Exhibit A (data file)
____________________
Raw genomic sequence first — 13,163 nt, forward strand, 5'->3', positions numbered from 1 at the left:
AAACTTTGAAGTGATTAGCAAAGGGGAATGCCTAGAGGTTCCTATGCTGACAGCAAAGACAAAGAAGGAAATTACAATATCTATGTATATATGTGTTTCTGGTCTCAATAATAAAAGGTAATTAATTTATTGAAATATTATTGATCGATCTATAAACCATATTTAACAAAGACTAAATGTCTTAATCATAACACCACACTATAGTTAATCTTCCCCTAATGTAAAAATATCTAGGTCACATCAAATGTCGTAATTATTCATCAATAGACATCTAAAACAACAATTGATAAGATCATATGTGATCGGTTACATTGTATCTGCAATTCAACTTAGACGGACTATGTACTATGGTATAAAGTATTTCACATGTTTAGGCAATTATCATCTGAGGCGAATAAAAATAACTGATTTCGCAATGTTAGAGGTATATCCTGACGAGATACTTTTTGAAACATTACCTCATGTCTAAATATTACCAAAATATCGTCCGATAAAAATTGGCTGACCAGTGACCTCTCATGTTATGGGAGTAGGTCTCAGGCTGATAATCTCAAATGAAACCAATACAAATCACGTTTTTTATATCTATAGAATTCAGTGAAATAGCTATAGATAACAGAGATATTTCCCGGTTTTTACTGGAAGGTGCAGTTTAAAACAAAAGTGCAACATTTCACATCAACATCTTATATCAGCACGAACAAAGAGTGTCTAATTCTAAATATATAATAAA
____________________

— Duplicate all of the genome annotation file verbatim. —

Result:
Raw genomic sequence first — 13,163 nt, forward strand, 5'->3', positions numbered from 1 at the left:
AAACTTTGAAGTGATTAGCAAAGGGGAATGCCTAGAGGTTCCTATGCTGACAGCAAAGACAAAGAAGGAAATTACAATATCTATGTATATATGTGTTTCTGGTCTCAATAATAAAAGGTAATTAATTTATTGAAATATTATTGATCGATCTATAAACCATATTTAACAAAGACTAAATGTCTTAATCATAACACCACACTATAGTTAATCTTCCCCTAATGTAAAAATATCTAGGTCACATCAAATGTCGTAATTATTCATCAATAGACATCTAAAACAACAATTGATAAGATCATATGTGATCGGTTACATTGTATCTGCAATTCAACTTAGACGGACTATGTACTATGGTATAAAGTATTTCACATGTTTAGGCAATTATCATCTGAGGCGAATAAAAATAACTGATTTCGCAATGTTAGAGGTATATCCTGACGAGATACTTTTTGAAACATTACCTCATGTCTAAATATTACCAAAATATCGTCCGATAAAAATTGGCTGACCAGTGACCTCTCATGTTATGGGAGTAGGTCTCAGGCTGATAATCTCAAATGAAACCAATACAAATCACGTTTTTTATATCTATAGAATTCAGTGAAATAGCTATAGATAACAGAGATATTTCCCGGTTTTTACTGGAAGGTGCAGTTTAAAACAAAAGTGCAACATTTCACATCAACATCTTATATCAGCACGAACAAAGAGTGTCTAATTCTAAATATATAATAAA